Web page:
Her group's suggestion was that I build a simple system that maintains an electronic catalog of all the Master labels for all the production jobs, and before each job is run, a production employee would scan in a sample of the printed box labels. Then my system could do its magic and let the employee know if the Master label matches the printed label. If so, they can continue with production.

As I listened to their request, cogs were already starting to turn in my brain: CRUD system to manage Master labels, versioning for each label, preassigning Masters to specific jobs based on customer approval, scanning labels from the manufacturing area, graphical diff. with auto-orientation matching, and documenting/validating this entire system. Hmm. Let's see if there is an easier way.

Me: Why can't the production employees compare the labels by just looking at them?

Her: Because sometimes it's just a few sentences or design elements that change. It's easy to miss and has happened a few times.

Me: Who provides us the Master labels?

Her: The customer. And we make it a part of the production paperwork well-in-advance and get it approved by the customer so there is never a mixup on the Master itself.

Me: Sounds logical. How are the sticky labels printed?

Her: Depends. We may print them ourselves if it's just a few hundred or get them printed by label vendors for large quantities. We may reuse them in multiple jobs and so may warehouse them for future use.

Me: So before every production job, someone goes to the warehouse, looks for a stack of printed labels in the racks by Item# / Bin#, and brings them back to the production room?

Her: Yes. And that's when errors happen. They might bring back the wrong version of the label and not realize it. Or people in the previous shift might have returned unused labels into the wrong bin etc.

Me: OK. So just to recap, our production team can get the correct Master label every time because it is part of the paperwork already approved by the customer, but errors happen because there could be 10 very similar versions of the same label in the warehouse and the employee might pick the wrong one.

Her: Correct.

Me: One way to prevent such errors would be to add Version# to every lot of every label item we have in the warehouse and have the barcode scanners block movement of incorrect versions, however that requires a tremendous effort of data-entry, programming, and training.

Her: Absolutely. That's why we just want to compare the Master with the printed samples automatically.

Me: What size are these Master labels in?

Her: Centered on regular 8.5x11.

Me: And the printed labels are also centered on 8.5x11 and same size as the Master labels?

Her: Yes.

Me: What if the prodution employee photocopies the Master label to a transparency sheet and overlays it on the printed labels? I know we have copiers in the area.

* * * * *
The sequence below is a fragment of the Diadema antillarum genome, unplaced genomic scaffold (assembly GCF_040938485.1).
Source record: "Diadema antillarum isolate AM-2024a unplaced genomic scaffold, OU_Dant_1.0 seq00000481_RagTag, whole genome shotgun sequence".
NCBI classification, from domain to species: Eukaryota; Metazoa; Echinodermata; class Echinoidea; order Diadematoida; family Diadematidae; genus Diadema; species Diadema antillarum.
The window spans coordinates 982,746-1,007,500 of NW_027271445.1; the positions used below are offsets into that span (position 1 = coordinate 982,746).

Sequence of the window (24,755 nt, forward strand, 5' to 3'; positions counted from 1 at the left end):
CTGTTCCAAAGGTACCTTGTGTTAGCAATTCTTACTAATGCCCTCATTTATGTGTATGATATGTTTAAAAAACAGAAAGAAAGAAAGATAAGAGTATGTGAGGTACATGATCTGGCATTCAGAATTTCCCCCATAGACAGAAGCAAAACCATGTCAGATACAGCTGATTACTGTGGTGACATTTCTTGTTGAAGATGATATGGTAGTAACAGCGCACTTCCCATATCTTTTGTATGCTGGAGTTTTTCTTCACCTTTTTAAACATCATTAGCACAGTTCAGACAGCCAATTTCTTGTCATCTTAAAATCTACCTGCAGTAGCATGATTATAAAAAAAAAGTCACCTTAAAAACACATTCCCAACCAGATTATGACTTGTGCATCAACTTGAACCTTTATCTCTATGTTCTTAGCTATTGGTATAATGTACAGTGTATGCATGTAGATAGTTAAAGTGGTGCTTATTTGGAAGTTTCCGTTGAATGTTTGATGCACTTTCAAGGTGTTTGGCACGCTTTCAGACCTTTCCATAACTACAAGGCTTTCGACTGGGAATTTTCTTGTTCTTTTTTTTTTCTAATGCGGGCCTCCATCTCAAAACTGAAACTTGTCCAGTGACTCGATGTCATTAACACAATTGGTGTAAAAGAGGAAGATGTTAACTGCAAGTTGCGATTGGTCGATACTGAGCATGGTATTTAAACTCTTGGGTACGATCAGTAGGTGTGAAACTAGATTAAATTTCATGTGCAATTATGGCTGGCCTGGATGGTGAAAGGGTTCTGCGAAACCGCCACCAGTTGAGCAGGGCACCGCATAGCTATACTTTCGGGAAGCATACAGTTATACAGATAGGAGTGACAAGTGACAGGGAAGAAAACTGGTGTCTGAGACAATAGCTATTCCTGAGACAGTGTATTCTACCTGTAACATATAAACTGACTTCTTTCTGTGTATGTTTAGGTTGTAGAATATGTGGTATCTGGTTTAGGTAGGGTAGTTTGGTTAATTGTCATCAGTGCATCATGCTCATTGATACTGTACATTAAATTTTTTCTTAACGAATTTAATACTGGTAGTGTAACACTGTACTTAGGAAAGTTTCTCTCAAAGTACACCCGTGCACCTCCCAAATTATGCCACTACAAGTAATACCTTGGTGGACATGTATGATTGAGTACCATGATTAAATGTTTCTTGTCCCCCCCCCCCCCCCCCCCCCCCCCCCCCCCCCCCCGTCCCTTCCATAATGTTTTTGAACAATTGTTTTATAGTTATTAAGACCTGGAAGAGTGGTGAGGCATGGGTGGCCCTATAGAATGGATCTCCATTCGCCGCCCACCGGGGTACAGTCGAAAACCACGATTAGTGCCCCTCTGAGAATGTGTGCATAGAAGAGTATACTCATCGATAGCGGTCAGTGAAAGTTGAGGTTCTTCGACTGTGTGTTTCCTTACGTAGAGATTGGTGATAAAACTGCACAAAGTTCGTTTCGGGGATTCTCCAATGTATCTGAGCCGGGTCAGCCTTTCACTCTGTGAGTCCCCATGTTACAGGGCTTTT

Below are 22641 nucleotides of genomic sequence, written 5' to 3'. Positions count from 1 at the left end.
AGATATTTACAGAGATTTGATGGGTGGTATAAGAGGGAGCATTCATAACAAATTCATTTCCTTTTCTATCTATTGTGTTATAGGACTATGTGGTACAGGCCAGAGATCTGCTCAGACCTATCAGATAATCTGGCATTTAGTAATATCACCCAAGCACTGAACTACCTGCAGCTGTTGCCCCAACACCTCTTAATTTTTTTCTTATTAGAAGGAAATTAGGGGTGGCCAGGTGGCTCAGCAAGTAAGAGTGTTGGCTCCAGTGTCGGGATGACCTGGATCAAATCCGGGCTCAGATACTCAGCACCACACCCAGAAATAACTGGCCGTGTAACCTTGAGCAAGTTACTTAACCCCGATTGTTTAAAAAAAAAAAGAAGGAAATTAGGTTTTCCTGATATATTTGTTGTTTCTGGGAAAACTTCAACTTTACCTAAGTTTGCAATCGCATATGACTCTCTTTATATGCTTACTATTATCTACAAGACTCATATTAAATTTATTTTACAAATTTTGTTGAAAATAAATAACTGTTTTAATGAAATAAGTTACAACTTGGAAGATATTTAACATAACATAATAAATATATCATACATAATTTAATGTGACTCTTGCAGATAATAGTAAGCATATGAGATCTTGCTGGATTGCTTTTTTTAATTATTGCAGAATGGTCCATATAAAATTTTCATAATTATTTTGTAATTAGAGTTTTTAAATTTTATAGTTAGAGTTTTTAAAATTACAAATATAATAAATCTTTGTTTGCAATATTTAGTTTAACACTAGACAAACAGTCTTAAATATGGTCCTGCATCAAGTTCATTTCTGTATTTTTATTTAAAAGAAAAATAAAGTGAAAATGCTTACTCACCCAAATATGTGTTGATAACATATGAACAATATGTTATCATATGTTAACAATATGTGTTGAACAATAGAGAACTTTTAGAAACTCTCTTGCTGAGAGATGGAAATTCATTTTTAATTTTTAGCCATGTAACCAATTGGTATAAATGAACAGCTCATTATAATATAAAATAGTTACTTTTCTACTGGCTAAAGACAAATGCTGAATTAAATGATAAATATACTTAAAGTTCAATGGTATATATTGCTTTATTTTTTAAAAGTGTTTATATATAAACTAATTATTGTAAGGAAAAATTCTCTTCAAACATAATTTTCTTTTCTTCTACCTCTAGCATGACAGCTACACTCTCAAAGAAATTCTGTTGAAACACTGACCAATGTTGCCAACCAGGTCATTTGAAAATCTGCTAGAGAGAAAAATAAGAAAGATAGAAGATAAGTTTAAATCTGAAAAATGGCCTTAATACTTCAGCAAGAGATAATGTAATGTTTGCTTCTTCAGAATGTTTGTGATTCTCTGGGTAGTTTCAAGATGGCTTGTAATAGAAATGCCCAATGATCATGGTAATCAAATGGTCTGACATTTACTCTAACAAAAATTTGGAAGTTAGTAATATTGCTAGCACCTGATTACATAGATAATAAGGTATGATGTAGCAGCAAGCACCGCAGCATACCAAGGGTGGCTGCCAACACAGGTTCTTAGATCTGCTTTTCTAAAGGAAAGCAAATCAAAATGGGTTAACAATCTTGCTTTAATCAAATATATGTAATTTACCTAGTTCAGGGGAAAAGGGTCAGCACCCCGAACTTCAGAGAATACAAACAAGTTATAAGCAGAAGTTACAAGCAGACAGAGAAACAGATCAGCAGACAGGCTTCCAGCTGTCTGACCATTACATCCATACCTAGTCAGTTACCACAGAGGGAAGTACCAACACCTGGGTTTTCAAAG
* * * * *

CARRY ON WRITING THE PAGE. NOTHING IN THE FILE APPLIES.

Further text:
silence

everyone looks at each other and nods in agreement

Her: That'll work. Thanks everyone. Let's get some lunch.


I'm quite impressed that your suggestion was accepted, in the company where I work this would never happen.

An example: I was asked to build a system to keep track of daily tasks of one of our teams, and to make sure all scheduled tasks were assigned to someone. As I was listening to them, I suddenly realized that the magnetic white-board on the meeting room wall was all they needed. I drew a table with team-members names and weekdays and used the magnets as tasks.

After some silence the team supervisor said it would work, but would not be used because: a) it looks 'unprofessional'; b) it's 'insecure' because someone could mess up the magnets by accident

After some emails between my manager and them my colleague was ordered to build the system, he ended up spending about 3 weeks on it :)


It was a relatively small company and people really tried their best to solve problems in efficient ways. I think they missed the obvious solution purely by chance.


It's kind of sad that the skill demonstrated here is often the most important skill of a programmer: solving problems with the simplest approach possible. unfortunately, many companies fail to acknowledge that the real superstars are these people, and not the people who'd say "ok, but i'll need a 3 person team and 2 months".


Well done. It's important to get the context and understand what your customer's looking for.

All too often we "listen" to a customer and implement a suggestion, not realizing it's a horrible solution to a problem they haven't fully realized.

The world needs better listeners.


Awesome. Did she pay for your lunch?


That was a good story. I have some 'interesting' WMS and inventory control stories.

What WMS were you using?


MS Dynamics + lots of customization.


Reminds me of this story:

http://www.lixo.org/archives/2008/07/21/networks-are-smart-a...

A toothpaste factory had a problem: they sometimes shipped empty boxes, without the tube inside. This was due to the way the production line was set up, and people with experience in designing production lines will tell you how difficult it is to have everything happen with timings so precise that every single unit coming out of it is perfect 100% of the time. Small variations in the environment (which can’t be controlled in a cost-effective fashion) mean you must have quality assurance checks smartly distributed across the line so that customers all the way down the supermarket don’t get pissed off and buy someone else’s product instead.

Understanding how important that was, the CEO of the toothpaste factory got the top people in the company together and they decided to start a new project, in which they would hire an external engineering company to solve their empty boxes problem, as their engineering department was already too stretched to take on any extra effort.